Are Electric Breast Pumps Evil?
Every so often we hear of a random new ‘parenting’ study that, while meant to improve a child’s life, often feels like yet another way to stress out new moms. Last week, for example, we wrote about how the standard Agpar test for newborns can indicate a child’s likelihood of developing a learning disability later in life. (As if moms don’t have enough pressure in those first days and hours of parenthood!)
And now a new study suggests that among new moms who had a hard time getting their babies to breastfeed, pumping by hand vs. electric machine encouraged them to keep nursing longer. Researchers at the University of California, San Francisco, studied 68 moms of infants just 12 to 36 hours old who had difficult breastfeeding. They randomly assigned them either 15 minutes of electric pumping or 15 minutes of hand expression. According to the New York Times, there were no differences in the amount of milk expressed but, two months later, 97.1 percent of mothers who had expressed by hand were still breastfeeding compared with 72.7 percent of those who used the machines.
Researchers are somewhat baffled by the discrepancy, offering only that mothers in the hand-expression group reported greater comfort in expressing milk when others were present. I still find this odd, given that an electric pump is way more efficient than expressing by hand. Sure, it’ll make you feel a bit like a cow but, hey, there’s nothing sexy about those first few days of motherhood (I don’t care what people say to the contrary). Plus, for sleep-deprived new moms, the electric route is way quicker.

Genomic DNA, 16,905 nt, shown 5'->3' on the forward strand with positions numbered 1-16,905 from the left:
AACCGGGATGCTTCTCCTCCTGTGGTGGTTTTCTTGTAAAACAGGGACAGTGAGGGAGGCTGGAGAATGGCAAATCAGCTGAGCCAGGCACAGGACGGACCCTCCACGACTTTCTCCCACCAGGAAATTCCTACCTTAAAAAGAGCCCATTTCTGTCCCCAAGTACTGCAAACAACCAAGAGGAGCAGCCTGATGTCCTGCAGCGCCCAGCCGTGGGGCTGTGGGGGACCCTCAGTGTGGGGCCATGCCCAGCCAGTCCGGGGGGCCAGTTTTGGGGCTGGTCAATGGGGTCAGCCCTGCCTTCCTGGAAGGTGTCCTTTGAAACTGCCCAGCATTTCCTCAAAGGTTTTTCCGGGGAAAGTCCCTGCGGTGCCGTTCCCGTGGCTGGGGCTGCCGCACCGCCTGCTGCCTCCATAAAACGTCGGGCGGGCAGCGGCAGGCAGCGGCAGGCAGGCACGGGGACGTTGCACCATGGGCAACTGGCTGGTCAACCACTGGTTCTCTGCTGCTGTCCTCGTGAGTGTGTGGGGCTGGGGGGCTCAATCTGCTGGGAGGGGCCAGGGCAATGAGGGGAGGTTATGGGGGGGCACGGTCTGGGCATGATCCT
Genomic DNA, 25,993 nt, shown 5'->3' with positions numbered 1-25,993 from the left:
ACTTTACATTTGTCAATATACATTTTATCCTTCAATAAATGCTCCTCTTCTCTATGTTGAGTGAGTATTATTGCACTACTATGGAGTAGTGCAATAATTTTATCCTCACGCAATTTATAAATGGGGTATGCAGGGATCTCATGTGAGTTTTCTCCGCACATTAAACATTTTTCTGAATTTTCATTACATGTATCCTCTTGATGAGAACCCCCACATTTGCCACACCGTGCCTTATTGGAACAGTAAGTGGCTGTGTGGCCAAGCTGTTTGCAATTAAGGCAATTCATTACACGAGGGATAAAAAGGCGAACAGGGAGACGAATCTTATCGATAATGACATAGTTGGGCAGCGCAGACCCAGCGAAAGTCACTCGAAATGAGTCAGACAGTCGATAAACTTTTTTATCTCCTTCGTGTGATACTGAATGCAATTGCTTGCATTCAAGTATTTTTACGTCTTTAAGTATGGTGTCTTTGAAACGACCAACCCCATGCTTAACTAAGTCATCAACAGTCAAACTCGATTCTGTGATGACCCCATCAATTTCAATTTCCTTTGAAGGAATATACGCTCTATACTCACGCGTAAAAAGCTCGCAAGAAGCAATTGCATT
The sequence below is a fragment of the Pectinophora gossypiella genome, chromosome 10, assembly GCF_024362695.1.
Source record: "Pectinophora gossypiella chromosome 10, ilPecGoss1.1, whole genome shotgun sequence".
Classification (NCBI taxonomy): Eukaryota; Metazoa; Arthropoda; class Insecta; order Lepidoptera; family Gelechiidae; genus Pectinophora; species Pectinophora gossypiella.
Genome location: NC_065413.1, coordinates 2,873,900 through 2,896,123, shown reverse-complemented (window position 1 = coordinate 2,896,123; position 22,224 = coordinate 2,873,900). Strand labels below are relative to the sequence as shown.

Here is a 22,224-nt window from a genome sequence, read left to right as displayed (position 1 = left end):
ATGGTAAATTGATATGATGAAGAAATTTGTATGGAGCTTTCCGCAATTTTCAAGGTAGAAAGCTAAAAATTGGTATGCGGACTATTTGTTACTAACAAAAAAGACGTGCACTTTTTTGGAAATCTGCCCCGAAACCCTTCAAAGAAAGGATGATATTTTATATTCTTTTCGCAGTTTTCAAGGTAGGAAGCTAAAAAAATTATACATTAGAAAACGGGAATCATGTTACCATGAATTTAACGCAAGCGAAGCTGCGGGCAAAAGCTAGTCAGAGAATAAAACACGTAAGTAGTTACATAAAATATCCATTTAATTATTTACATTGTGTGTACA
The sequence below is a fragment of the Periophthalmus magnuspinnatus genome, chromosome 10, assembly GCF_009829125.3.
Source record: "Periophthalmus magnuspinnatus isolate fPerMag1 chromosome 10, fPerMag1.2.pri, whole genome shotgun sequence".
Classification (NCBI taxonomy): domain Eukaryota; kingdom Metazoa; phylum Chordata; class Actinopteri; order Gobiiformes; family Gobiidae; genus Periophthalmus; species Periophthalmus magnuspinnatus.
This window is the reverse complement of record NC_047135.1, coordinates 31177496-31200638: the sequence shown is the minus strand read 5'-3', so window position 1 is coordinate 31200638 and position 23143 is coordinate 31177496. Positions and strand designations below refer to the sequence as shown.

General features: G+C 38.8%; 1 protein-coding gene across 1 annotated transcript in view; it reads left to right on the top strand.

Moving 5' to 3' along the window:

Regardless, I do think it’s crazy that there’s already such a heated debate over breast milk vs. formula â€“ and now those choosing to nurse will stress out even more over exactly how to get milk out of their bodies. The study’s lead author, Dr. Valerie J. Flaherman, told the New York Times: â€œEither machine or hand expression would be appropriate. But hand expression would be preferred.â€